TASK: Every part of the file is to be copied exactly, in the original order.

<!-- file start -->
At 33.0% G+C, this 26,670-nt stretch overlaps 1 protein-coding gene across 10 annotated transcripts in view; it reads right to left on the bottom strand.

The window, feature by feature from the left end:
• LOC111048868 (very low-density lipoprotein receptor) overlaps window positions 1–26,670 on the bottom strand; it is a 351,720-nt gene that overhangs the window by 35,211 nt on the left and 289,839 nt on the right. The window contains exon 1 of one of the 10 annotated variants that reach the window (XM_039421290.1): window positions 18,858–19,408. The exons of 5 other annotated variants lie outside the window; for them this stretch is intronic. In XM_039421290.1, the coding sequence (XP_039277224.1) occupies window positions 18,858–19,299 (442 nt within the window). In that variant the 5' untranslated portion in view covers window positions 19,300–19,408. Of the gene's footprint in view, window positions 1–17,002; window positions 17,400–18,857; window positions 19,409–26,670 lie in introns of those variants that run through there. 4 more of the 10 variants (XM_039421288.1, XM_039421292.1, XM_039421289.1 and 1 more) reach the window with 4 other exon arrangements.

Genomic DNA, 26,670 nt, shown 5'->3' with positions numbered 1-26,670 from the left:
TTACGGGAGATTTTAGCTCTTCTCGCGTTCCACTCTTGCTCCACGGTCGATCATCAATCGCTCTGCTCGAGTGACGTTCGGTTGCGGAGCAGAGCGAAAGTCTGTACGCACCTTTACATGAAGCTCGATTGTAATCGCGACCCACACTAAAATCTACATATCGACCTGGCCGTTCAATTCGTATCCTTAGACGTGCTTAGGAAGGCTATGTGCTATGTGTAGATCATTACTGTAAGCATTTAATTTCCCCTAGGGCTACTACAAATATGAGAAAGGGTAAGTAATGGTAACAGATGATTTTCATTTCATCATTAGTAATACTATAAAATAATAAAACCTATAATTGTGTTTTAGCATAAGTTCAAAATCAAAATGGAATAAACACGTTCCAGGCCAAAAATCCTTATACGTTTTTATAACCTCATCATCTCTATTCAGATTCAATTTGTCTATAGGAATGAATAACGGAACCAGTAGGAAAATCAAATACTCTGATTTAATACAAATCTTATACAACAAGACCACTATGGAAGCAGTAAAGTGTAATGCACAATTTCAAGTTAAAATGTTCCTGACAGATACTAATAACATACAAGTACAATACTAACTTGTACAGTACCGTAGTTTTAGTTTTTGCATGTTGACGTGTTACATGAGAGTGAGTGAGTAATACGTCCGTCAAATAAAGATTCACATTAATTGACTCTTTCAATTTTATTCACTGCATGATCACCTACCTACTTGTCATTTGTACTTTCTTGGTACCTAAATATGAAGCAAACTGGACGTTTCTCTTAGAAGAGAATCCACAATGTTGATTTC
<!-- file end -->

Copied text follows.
At 33.0% G+C, this 26,670-nt stretch overlaps 1 protein-coding gene across 10 annotated transcripts in view; it reads right to left on the bottom strand.

The window, feature by feature from the left end:
• LOC111048868 (very low-density lipoprotein receptor) overlaps window positions 1–26,670 on the bottom strand; it is a 351,720-nt gene that overhangs the window by 35,211 nt on the left and 289,839 nt on the right. The window contains exon 1 of one of the 10 annotated variants that reach the window (XM_039421290.1): window positions 18,858–19,408. The exons of 5 other annotated variants lie outside the window; for them this stretch is intronic. In XM_039421290.1, the coding sequence (XP_039277224.1) occupies window positions 18,858–19,299 (442 nt within the window). In that variant the 5' untranslated portion in view covers window positions 19,300–19,408. Of the gene's footprint in view, window positions 1–17,002; window positions 17,400–18,857; window positions 19,409–26,670 lie in introns of those variants that run through there. 4 more of the 10 variants (XM_039421288.1, XM_039421292.1, XM_039421289.1 and 1 more) reach the window with 4 other exon arrangements.

Genomic DNA, 26,670 nt, shown 5'->3' with positions numbered 1-26,670 from the left:
TTACGGGAGATTTTAGCTCTTCTCGCGTTCCACTCTTGCTCCACGGTCGATCATCAATCGCTCTGCTCGAGTGACGTTCGGTTGCGGAGCAGAGCGAAAGTCTGTACGCACCTTTACATGAAGCTCGATTGTAATCGCGACCCACACTAAAATCTACATATCGACCTGGCCGTTCAATTCGTATCCTTAGACGTGCTTAGGAAGGCTATGTGCTATGTGTAGATCATTACTGTAAGCATTTAATTTCCCCTAGGGCTACTACAAATATGAGAAAGGGTAAGTAATGGTAACAGATGATTTTCATTTCATCATTAGTAATACTATAAAATAATAAAACCTATAATTGTGTTTTAGCATAAGTTCAAAATCAAAATGGAATAAACACGTTCCAGGCCAAAAATCCTTATACGTTTTTATAACCTCATCATCTCTATTCAGATTCAATTTGTCTATAGGAATGAATAACGGAACCAGTAGGAAAATCAAATACTCTGATTTAATACAAATCTTATACAACAAGACCACTATGGAAGCAGTAAAGTGTAATGCACAATTTCAAGTTAAAATGTTCCTGACAGATACTAATAACATACAAGTACAATACTAACTTGTACAGTACCGTAGTTTTAGTTTTTGCATGTTGACGTGTTACATGAGAGTGAGTGAGTAATACGTCCGTCAAATAAAGATTCACATTAATTGACTCTTTCAATTTTATTCACTGCATGATCACCTACCTACTTGTCATTTGTACTTTCTTGGTACCTAAATATGAAGCAAACTGGACGTTTCTCTTAGAAGAGAATCCACAATGTTGATTTC